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Media Release
Senator the Hon Robert Hill
Leader of the Government in the Senate
Minister for the Environment and Heritage

22 February 2000


Federal Environment Minister Robert Hill has confirmed new aquaculture regulations being introduced to protect the Great Barrier Reef will take effect from tomorrow. (February 23).

The new regulations, under the Great Barrier Reef Marine Park Act, will close a loophole in Queensland legislation. This has allowed some environmentally significant aquaculture developments adjacent to the Great Barrier Reef to avoid requirements for a full and transparent environmental assessment.

The need for a Commonwealth safety net has been highlighted by the Armstrong Beach aquaculture proposal near Mackay. In that case, although the waste would have flowed into the Marine Park, the Queensland government approved the project without a proper public environmental assessment.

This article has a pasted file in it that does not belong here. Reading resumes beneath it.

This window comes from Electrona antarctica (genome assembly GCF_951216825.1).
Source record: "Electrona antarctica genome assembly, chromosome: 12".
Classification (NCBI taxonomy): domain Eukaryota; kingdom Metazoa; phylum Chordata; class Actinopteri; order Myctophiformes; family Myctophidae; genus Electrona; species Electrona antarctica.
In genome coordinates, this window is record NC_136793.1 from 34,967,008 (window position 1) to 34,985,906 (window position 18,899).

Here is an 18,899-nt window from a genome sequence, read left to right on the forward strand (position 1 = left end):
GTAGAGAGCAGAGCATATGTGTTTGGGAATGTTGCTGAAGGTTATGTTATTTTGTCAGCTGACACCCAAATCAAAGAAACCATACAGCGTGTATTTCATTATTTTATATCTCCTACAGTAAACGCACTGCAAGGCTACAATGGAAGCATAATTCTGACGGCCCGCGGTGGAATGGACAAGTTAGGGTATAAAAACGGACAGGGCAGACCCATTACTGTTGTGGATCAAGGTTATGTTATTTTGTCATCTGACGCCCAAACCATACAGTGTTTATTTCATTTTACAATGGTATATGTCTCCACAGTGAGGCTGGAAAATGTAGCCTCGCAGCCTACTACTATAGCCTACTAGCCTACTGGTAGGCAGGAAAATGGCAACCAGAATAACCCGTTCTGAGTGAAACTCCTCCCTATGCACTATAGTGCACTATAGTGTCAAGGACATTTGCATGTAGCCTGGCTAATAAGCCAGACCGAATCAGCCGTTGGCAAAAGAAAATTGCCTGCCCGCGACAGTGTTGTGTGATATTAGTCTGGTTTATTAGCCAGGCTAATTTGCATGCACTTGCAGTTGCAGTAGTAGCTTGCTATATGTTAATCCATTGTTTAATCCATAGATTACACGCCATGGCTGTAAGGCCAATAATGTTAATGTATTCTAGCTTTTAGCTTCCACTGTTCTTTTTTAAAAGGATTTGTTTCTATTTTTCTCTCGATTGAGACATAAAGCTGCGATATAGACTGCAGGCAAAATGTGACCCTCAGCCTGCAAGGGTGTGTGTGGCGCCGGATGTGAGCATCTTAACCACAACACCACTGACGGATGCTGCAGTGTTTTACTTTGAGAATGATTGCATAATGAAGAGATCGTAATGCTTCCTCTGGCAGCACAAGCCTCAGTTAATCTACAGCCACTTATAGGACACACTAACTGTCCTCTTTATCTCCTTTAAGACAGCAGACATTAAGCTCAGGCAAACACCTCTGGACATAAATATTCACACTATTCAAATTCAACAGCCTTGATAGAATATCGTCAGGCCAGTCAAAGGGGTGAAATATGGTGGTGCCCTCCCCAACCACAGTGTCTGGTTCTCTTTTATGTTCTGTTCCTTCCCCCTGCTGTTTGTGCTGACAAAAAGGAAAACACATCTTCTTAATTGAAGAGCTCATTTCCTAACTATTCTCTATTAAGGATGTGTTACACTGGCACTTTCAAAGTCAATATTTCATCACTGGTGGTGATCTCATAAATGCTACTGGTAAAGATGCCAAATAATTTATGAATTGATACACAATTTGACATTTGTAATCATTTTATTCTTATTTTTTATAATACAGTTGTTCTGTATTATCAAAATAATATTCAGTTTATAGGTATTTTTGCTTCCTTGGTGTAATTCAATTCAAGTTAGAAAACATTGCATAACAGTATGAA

Senator Hill said the new regulations close the loophole by providing that projects that are not adequately regulated by Queensland cannot discharge waste without a permit from the Great Barrier Reef Marine Park Authority (GBRMPA).

A rigorous and transparent environmental impact assessment will be required before any permit decision is made. A permit from GBRMPA will not be required for existing aquaculture operations and the regulations will not apply to any other industry.

The regulations will apply only to aquaculture discharges which may pollute the Marine Park in a manner that is harmful to animals and plants of the Marine Park. They will only apply to new aquaculture operations and not to any other industry.

Senator Hill said the new regulations would allow for the development of aquaculture while protecting the Great Barrier Reef.

"They will protect investment and jobs by ensuring environmentally sustainable development of the industry adjacent to the Great Barrier Reef," Senator Hill said.

Media contact: Rod Bruem 02 6277 7640 0419 258 364

Commonwealth of Australia